Sikorsky to test first CH-53K prototype heavy-lift helicopter and associated avionics

Dec. 5, 2012
WEST PALM BEACH, Fla., 5 Dec. 2012. Engineers developing the Sikorsky CH-53K heavy lift helicopter for the U.S. Marine Corps delivered the Ground Test Vehicle (GTV), the very first prototype aircraft off the assembly line, to the flight test team.

WEST PALM BEACH, Fla., 5 Dec. 2012. Engineers developing the Sikorsky CH-53Kheavy-lift helicopter for the U.S. Marine Corps delivered the Ground Test Vehicle (GTV), the very first prototype aircraft off the assembly line, to the flight test team.

Sikorsky, a subsidiary of United Technologies Corp. (NYSE:UTX), will perform hundreds of hours of powered ground checks to test the GTV aircraft; four follow-on flight test helicopters will take to the skies between 2014 and 2015.

Sikorsky engineers are designing, building, and testing the GTV and the four Engineering Development Models as part of a $3.5 billion System Development and Demonstration contract. Flight test engineers will perform preliminary acceptance tests that include calibrating the GTV's fuel system and attaching measuring devices at more than 1,300 test locations on the aircraft to record temperature, aerodynamic loads, pressure, and vibrations.

These test will thoroughly test and measure the performance of the CH-53K helicopter's dynamic systems, including the rotor blades, transmission, and engines, while the aircraft is tied to the ground, explains Sikorsky CH-53K Program Vice President Michael Torok. "Extensive ground-based flight checks with Sikorsky and NAVAIR test pilots at the cockpit controls will confirm whether these dynamic systems, as well as hydraulic, electrical, and avionics systems, can meet the requirements established by the Marines for their next-generation heavy-lift helicopter."

CH-53K helicopters will begin to replace CH-53E Super Stallion helicopters in 2019, tripling the external load carrying capacity to more than 27,000 pounds over 110 nautical miles under "high hot" ambient conditions. Increased lift is enabled by: 7,500-shaft-horsepower GE38-1B engines; a split torque transmission design that more efficiently distributes engine power to the main rotors; fourth-generation composite rotor blades for enhanced lift; and a composite airframe structure.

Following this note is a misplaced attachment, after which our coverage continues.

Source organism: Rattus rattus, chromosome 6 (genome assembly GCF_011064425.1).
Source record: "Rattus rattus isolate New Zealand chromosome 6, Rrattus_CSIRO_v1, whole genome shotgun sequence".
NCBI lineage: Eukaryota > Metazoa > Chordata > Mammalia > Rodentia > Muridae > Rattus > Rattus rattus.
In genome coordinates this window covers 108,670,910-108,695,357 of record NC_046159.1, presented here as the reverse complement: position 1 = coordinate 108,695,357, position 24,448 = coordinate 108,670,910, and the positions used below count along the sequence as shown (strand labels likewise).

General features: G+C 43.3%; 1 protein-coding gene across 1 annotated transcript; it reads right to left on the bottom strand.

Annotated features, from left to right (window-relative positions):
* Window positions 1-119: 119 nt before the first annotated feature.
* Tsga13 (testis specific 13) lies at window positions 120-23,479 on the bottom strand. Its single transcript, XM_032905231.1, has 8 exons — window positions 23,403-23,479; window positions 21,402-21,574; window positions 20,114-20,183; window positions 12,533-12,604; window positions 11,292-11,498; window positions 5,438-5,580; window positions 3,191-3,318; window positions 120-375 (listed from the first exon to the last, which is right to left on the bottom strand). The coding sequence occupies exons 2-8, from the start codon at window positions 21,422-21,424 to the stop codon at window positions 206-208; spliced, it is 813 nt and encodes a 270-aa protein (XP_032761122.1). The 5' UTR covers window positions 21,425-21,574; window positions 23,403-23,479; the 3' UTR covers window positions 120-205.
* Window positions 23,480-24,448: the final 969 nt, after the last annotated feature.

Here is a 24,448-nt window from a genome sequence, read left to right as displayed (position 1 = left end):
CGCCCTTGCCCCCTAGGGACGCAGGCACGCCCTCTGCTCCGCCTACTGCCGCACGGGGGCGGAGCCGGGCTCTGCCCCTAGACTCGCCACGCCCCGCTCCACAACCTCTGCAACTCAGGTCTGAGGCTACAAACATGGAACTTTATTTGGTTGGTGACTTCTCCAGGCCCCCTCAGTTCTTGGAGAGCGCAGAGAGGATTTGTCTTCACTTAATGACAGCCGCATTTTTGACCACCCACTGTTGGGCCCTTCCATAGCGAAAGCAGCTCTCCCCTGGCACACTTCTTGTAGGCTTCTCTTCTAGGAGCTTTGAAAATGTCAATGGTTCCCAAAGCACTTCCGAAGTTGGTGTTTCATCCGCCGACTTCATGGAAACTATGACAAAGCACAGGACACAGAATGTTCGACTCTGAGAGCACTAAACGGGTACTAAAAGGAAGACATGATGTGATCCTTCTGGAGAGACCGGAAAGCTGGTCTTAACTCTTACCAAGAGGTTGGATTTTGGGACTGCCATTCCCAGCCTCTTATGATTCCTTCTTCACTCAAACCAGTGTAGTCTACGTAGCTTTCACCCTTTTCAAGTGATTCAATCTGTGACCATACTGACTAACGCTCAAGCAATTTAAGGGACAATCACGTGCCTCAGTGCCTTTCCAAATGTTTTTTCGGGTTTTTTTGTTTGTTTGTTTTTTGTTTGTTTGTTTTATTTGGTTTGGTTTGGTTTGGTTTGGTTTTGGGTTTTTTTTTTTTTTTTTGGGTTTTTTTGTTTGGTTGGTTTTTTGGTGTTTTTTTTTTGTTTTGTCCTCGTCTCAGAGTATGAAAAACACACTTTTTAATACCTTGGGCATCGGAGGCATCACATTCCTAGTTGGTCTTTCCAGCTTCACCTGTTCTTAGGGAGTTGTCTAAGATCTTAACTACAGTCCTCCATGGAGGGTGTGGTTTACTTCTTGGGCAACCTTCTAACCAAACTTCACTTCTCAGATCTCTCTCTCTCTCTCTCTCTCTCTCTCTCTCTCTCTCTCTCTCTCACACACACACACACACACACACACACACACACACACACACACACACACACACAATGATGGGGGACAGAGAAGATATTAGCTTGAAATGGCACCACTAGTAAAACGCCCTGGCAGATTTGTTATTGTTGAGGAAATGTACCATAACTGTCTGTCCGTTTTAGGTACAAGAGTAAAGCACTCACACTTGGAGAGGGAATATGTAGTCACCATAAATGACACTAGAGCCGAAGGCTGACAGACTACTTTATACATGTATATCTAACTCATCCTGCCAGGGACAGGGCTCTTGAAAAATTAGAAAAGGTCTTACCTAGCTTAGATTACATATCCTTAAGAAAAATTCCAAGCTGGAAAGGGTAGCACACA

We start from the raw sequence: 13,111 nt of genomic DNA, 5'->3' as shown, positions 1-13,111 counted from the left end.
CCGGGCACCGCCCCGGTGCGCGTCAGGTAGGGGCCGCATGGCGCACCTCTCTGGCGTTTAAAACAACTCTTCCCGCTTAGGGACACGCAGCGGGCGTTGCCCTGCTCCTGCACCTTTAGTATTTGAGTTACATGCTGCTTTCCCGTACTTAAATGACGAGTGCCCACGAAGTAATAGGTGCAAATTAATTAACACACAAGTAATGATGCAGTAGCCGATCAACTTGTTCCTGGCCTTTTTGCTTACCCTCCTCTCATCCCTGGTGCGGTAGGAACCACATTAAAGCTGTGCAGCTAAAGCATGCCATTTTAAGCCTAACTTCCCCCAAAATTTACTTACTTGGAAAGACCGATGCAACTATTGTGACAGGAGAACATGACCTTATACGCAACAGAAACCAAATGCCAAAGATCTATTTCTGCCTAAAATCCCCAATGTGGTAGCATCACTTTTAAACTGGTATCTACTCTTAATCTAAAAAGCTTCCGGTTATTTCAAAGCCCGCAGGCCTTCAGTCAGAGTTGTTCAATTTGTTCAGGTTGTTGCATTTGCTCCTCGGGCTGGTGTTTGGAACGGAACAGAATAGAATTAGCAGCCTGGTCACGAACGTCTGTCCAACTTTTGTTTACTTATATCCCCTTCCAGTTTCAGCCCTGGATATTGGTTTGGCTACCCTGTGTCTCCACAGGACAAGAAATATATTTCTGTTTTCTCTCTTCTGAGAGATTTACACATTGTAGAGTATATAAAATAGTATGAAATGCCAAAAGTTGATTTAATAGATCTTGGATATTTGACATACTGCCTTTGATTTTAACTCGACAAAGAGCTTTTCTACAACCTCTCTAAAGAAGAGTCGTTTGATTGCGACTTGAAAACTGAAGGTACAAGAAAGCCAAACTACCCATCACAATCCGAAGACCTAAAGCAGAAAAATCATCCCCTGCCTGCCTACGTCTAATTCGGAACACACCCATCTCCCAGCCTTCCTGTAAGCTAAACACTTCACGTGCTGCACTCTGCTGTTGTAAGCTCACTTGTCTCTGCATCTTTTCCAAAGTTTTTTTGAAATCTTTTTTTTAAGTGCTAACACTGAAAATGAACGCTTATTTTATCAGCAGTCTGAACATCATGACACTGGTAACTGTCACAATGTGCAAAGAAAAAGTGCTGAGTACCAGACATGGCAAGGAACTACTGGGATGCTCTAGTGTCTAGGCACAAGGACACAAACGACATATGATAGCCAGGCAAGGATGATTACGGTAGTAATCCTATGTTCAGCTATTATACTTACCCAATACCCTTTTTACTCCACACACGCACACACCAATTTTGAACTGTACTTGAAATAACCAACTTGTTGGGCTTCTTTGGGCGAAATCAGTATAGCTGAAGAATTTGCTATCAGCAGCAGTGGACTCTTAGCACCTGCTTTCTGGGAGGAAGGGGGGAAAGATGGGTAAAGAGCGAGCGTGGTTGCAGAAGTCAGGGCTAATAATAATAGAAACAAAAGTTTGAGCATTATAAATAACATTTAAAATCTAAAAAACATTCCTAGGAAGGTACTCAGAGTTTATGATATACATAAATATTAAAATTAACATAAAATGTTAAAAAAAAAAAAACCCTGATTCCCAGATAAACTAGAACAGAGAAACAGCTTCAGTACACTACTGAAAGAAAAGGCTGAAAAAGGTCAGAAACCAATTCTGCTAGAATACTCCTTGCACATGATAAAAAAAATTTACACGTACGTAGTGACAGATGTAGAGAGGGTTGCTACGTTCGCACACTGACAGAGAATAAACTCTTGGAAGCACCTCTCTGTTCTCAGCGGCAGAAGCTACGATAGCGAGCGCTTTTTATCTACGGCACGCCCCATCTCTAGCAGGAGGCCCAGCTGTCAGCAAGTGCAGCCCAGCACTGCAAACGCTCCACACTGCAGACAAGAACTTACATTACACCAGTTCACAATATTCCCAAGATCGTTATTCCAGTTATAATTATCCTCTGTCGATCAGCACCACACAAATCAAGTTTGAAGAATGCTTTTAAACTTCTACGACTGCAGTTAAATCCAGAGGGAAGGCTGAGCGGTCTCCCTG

"This is an important point of transition for the CH-53K program," says Col. Robert Pridgen, program manager for the heavy-lift helicopters. "I am encouraged by the initial results of our testing at the component and subsystem level. Now we bring it all together. The GTV is our first dynamic system-level integration of those same components. We are looking forward to the sights and sounds these next heavy lifters will bring to the Marine Corps."

Two additional ground test articles are undergoing airframe structural testing at Sikorsky's main manufacturing plant in Stratford, Conn., as part of the same contract.

The aircraft's major fuselage sections are supplied by Aurora Flight Sciences, ITT Exelis, GKN Aerospace, and Spirit Aerosystems.

The prototype assembly line is located at Sikorsky's Florida Assembly and Flight Operations facility inWest Palm Beach. Ground and flight testing will occur at the Developmental Flight Center on the same Florida campus.

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